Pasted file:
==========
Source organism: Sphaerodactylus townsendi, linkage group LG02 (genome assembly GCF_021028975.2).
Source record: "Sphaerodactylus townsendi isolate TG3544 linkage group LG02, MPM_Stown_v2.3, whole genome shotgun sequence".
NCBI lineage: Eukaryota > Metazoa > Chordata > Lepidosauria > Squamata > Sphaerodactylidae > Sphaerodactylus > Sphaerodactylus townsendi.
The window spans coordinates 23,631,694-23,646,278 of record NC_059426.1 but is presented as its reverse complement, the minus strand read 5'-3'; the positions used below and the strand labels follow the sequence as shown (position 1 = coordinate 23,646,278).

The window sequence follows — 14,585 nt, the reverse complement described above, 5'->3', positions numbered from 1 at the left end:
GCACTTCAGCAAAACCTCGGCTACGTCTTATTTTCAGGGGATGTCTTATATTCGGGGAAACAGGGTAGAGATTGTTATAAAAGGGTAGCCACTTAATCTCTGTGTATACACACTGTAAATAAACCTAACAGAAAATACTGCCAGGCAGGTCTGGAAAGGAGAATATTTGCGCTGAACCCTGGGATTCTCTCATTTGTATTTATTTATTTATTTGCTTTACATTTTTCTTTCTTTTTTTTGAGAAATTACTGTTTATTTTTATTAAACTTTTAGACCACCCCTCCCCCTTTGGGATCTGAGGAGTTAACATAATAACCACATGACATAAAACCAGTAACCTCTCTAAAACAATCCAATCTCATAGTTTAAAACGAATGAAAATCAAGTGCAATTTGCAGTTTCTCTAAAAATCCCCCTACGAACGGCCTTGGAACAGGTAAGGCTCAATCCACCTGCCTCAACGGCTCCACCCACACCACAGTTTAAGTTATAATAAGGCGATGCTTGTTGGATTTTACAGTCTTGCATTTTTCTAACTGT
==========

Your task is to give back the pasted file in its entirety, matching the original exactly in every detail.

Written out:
Source organism: Sphaerodactylus townsendi, linkage group LG02 (genome assembly GCF_021028975.2).
Source record: "Sphaerodactylus townsendi isolate TG3544 linkage group LG02, MPM_Stown_v2.3, whole genome shotgun sequence".
NCBI lineage: Eukaryota > Metazoa > Chordata > Lepidosauria > Squamata > Sphaerodactylidae > Sphaerodactylus > Sphaerodactylus townsendi.
The window spans coordinates 23,631,694-23,646,278 of record NC_059426.1 but is presented as its reverse complement, the minus strand read 5'-3'; the positions used below and the strand labels follow the sequence as shown (position 1 = coordinate 23,646,278).

The window sequence follows — 14,585 nt, the reverse complement described above, 5'->3', positions numbered from 1 at the left end:
GCACTTCAGCAAAACCTCGGCTACGTCTTATTTTCAGGGGATGTCTTATATTCGGGGAAACAGGGTAGAGATTGTTATAAAAGGGTAGCCACTTAATCTCTGTGTATACACACTGTAAATAAACCTAACAGAAAATACTGCCAGGCAGGTCTGGAAAGGAGAATATTTGCGCTGAACCCTGGGATTCTCTCATTTGTATTTATTTATTTATTTGCTTTACATTTTTCTTTCTTTTTTTTGAGAAATTACTGTTTATTTTTATTAAACTTTTAGACCACCCCTCCCCCTTTGGGATCTGAGGAGTTAACATAATAACCACATGACATAAAACCAGTAACCTCTCTAAAACAATCCAATCTCATAGTTTAAAACGAATGAAAATCAAGTGCAATTTGCAGTTTCTCTAAAAATCCCCCTACGAACGGCCTTGGAACAGGTAAGGCTCAATCCACCTGCCTCAACGGCTCCACCCACACCACAGTTTAAGTTATAATAAGGCGATGCTTGTTGGATTTTACAGTCTTGCATTTTTCTAACTGT